Greeks greet debt deal with relief, but dread sacrifices ahead

The EU agreed to give Greece a $170 billion bailout, rescuing the country from a default next month. But after five years of recession, the economic outlook is still not promising.

John Kolesidis/Reuters
A man makes his way during a rainy day in front of the parliament in Athens, last week. Greeks greeted with relief the news on Tuesday that their country will avoid a default next month.

Greeks greeted uneasily the news on Tuesday that their country will likely avoid defaulting on its debts next month and the euro should remain their currency – at the cost of years of economic hardship.

The relief engendered by the 17-nation eurozone's decision to back a new €130 billion ($170 billion) rescue was offset by a grim reality: Greece faces many more years of sacrifice, on top of a grueling 24 months of austerity measures that have contributed to record high unemployment and a rapidly contracting economy.

"I don't see (the agreement) with any joy because again we're being burdened with loans, loans, loans, with no end in sight," Athens architect Valia Rokou said.

The deal in Brussels gives Greece its second financial lifeline in less than two years and the hope is that it will grant the country the breathing space to enact widespread reforms and set it back on a path to growth.

Greece has been surviving since May 2010 on a first €110 billion ($146 billion) batch of loans from the eurozone and the International Monetary Fund.

Some Greeks noted that despite the gloomy future, the rescue deals lightened the immediate financial uncertainty looming over the country.

"Everyone was depressed ... This news gives me great joy," said Christos Kontogeorgis, a pensioner in the capital.

As well as securing another deal with its European partners and the IMF, Greece is hoping to get its private creditors to agree a massive writedown in the holdings of their Greek debt. Banks, pension funds and other private investors are being asked to forgive some €107 billion ($142 billion) of the total €206 billion ($273 billion) in devalued Greek government bonds they hold.

Private bondholders will trade their bonds with new ones carrying much longer maturities and lower interest rates – an annual 2 percent by 2015, 3 percent to 2021 and 4.3 percent after that.

"It's not every day that €100 billion in public debt is written off, or loans for €130 billion agreed," Ta Nea newspaper said in an editorial. "There will be new sacrifices and difficulties, particularly for middle and lower earners. We must hope that this new period will become an opportunity for growth and better prospects."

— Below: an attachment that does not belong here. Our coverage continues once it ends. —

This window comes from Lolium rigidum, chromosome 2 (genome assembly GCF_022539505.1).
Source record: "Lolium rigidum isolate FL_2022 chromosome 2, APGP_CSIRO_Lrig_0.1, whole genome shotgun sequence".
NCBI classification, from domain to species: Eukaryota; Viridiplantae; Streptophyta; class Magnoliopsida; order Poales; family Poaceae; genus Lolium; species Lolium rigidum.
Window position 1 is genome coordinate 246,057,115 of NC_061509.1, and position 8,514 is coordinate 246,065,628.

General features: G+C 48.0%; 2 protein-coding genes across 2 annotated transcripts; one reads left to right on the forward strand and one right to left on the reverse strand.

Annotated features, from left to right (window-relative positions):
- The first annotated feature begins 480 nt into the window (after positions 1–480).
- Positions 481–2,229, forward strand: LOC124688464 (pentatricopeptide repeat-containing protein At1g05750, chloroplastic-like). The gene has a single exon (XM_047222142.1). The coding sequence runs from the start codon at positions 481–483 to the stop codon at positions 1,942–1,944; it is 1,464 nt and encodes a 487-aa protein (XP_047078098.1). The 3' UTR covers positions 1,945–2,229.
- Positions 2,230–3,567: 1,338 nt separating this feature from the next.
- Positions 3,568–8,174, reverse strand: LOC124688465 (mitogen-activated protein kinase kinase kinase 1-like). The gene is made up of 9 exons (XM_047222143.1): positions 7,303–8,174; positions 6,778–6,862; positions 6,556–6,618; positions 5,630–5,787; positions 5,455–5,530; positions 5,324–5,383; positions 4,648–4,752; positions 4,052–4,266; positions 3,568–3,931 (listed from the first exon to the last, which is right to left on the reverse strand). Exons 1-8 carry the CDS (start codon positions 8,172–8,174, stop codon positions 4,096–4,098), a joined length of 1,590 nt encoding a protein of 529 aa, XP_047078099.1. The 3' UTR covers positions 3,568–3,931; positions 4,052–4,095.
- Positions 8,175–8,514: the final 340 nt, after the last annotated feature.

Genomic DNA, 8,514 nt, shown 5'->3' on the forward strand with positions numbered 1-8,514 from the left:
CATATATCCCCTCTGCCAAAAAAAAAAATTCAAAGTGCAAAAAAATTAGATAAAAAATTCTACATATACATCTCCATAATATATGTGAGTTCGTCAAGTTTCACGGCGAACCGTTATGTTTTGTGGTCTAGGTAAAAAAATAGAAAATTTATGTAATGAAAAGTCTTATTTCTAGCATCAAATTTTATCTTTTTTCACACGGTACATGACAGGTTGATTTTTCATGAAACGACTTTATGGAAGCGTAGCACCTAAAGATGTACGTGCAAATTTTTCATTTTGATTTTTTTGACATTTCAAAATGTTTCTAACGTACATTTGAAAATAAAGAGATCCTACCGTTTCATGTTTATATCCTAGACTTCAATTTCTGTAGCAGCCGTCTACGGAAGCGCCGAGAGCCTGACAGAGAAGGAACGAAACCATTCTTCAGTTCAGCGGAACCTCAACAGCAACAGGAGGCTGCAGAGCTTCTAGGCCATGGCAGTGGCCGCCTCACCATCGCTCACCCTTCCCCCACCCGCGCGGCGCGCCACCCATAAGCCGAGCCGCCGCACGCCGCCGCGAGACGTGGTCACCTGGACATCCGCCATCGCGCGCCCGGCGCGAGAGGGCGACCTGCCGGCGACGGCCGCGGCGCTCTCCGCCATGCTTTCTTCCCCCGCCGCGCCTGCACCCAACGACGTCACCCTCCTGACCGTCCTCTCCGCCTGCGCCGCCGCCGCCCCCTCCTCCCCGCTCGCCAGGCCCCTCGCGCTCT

The head of the conservative New Democracy party, the junior partner in Greece's interim coalition government, said the deal buys Greece time and hope of recovery.

"Greece is in pain and the people is suffering, therefore this is no time for jubilation," Antonis Samaras said during a visit to Cyprus.

Greece is in a fifth year of recession, with the economy forecast to shrink 4.5 percent this year before starting to expand again in 2014 – although by then it will have contracted by more than 17 percent since the beginning of the crisis in 2009. Unemployment is at 21 percent, with one in two workers under 25 out of a job.

Majority Socialist leader George Papandreou urged Greeks "to continue the fight we have started, despite the huge price, and not abandon the effort halfway through."

Without either aspect of Tuesday's agreement, Greece would have soon been forced to default on its debts – halting pension and civil servant salary payments. In all likelihood, Greece would have had to leave the common European currency it joined in 2001.

"I feel relieved to start with, because my country has escaped the immediate danger it faced," said Athens lawyer George Sabalos, 40. "But I'm also troubled by our partners' demand that the country's constitution should be modified as part of the guarantees they are seeking, because I believe that is a rather excessive demand that goes against the principle of solidarity."

And Greek unions fiercely oppose further austerity measures that accompany the second bailout, and have called a protest rally outside Parliament in central Athens on Wednesday.

Prime Minister Lucas Papademos has called a cabinet meeting to discuss the additional cutbacks, which will be included in emergency legislation to be tabled later Tuesday. The draft law will force private sector employees to accept further salary cuts as a result of the minimum €751 ($996) monthly wage being cut by 22 percent, and further cut pensions.

"Workers in our country refuse to accept the barbarity of the tougher neoliberal measures that have been extortionately imposed by our creditors, and that is why they will continue and step up their struggle ... to block the destruction of our society," the main GSEE private sector union said in a statement Monday.

GSEE and its public sector counterpart, the ADEDY, have staged a series of general strikes over the past two years. Many have turned violent, and as Greek lawmakers debated new austerity measures on Feb. 12 extensive rioting saw dozens of businesses in central Athens burnt and looted.

Three workers died in an Athens bank torched by rioters during a protest in May 2010.

Greek stocks opened lower Tuesday, and were nearly 2.0 percent down in early afternoon trading. However, they've been enjoying big gains over recent weeks on the expectation that the bailout would be secured.

Menelaos Hadjicostis in Nicosia contributed.

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